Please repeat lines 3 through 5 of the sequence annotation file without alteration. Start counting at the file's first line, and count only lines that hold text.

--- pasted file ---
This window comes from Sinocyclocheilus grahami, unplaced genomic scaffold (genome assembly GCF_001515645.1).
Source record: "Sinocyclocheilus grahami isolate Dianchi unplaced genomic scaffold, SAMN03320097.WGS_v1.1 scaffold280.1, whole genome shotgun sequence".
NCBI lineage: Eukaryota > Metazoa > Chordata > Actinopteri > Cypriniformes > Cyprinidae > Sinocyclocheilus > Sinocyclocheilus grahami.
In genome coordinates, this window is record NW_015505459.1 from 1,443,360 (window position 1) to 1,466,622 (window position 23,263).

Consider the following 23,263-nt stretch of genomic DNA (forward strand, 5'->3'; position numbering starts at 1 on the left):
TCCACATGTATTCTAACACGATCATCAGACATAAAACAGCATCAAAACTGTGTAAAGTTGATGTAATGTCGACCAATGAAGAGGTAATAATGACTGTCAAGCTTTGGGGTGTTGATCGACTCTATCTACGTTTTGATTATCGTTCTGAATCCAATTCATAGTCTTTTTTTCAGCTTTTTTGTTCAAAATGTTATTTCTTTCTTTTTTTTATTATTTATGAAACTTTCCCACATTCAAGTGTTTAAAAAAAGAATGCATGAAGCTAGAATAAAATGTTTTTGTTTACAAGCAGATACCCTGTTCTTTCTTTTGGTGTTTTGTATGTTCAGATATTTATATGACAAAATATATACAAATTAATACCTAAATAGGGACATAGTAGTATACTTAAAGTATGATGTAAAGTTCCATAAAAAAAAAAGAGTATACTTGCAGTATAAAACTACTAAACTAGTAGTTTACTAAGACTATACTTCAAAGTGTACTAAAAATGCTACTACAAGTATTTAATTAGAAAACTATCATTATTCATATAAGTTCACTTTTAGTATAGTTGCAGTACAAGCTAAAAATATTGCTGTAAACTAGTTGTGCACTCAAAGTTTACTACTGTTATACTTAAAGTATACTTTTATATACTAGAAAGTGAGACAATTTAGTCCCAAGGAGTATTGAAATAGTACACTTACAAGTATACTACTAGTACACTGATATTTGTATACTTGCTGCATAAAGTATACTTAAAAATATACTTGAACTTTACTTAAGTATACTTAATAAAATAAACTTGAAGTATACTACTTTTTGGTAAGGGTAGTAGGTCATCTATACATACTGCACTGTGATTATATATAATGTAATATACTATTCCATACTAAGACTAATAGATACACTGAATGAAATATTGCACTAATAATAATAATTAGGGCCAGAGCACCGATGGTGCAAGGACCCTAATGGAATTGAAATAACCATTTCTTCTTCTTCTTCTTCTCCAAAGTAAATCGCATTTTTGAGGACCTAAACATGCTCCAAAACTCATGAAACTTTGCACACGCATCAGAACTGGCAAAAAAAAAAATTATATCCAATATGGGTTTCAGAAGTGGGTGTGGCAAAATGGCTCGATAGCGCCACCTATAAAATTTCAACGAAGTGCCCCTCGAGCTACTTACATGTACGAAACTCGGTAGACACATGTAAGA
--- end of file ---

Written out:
NCBI lineage: Eukaryota > Metazoa > Chordata > Actinopteri > Cypriniformes > Cyprinidae > Sinocyclocheilus > Sinocyclocheilus grahami.
In genome coordinates, this window is record NW_015505459.1 from 1,443,360 (window position 1) to 1,466,622 (window position 23,263).

Consider the following 23,263-nt stretch of genomic DNA (forward strand, 5'->3'; position numbering starts at 1 on the left):